"The University should provide the infrastructure funds, but the faculty should seek the funding," Hyder said.
Finally, Castellino suggested the establishment of institutes and centers on campus that will heavily rely on research faculty. "Centers and institutes are the way to significantly increase research funding," he said.
Julia Douthwaite, associate dean of the College of Arts and Letters, discussed the need for institute implementation as well — a suggestion that she considers to be a new and ongoing initiative at Notre Dame that will foster grantship. Douthwaite noted that in Arts and Letters an institute has already been established.
"The Institute for Scholarship in Liberal Arts offers internal grants and helps faculty locate external grants," she said.
In the past eight years, the College of Arts and Letters has seen a significant increase in external awards. In 1992, the college received $1,191,336 in awards for the entire year. However, in the first months of the 1999 academic year, the college has already generated $1,700,288. Douthwaite is "very pleased" with the trend.
Douthwaite's committee outlined the importance for both internal and external grants within the Institute.
"This year, ISLA has raised the ante. This institute now requires all faculty that acquire internal support to apply for external grants," she said.
Her committee also suggested new programs that will unite different colleges, including course development awards for first year student classes and learning communities for upperclassmen students. Douthwaite said that two different courses from two different colleges can come together for the benefit of both the professors and the students.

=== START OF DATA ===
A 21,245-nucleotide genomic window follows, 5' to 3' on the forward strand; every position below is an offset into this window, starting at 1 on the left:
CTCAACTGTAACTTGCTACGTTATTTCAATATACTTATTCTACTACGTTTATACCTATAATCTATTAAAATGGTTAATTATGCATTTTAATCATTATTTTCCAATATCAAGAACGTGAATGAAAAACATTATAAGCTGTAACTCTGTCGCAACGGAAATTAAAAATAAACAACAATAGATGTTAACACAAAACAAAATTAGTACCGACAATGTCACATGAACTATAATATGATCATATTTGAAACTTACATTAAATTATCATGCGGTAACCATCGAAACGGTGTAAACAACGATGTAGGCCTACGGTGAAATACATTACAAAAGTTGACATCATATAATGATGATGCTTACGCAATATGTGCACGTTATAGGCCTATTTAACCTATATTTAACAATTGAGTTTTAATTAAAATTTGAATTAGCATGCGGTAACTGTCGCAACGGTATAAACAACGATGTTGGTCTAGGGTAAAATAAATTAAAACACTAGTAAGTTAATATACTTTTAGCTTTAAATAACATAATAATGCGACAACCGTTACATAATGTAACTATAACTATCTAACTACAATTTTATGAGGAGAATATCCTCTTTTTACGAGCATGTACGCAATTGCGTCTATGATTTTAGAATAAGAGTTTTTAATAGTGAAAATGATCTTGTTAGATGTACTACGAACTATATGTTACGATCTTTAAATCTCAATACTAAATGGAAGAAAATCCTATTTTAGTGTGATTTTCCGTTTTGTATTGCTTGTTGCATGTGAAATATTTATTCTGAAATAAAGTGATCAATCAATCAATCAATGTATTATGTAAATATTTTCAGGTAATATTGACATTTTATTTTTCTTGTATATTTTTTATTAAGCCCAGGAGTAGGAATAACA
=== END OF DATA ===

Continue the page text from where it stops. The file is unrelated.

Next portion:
Continuing her support of interdisciplinary converging, Douthwaite said that "the administration should create an environment in which faculty members meet others from different colleges." Already implemented, regular faculty teas host informal gatherings with speakers from different colleges. "[The tea] gets people together for interdisciplinary talk," she said.
Gerald Iafrate, assistant dean of the College of Engineering, discussed similar tactics. "It would be great if we had a single building for research so our faculty could mix and discuss research over lunch," Iafrate said.
His committee suggested more collective thinking as a means to increasing research funding, including social space for all faculty. Citing historic space constraints and seperations on campus, Iafrate said that "you have to face the reality that whatever centers we form will be distributed — they would be virtual centers for the short term."
The task force is aware that "funding is a very risky process," said Iafrate. "If it doesn't crystallize, you've still gotten the benefit of faculty working together, and you go form there."
However, the impetus for change lies in the administration of the University. Castellini said that change will be expensive, but well worth the cost.
"How can one teach at the frontier, if one is not familiar with it?" he said.
All News Stories for Tuesday, November 16, 1999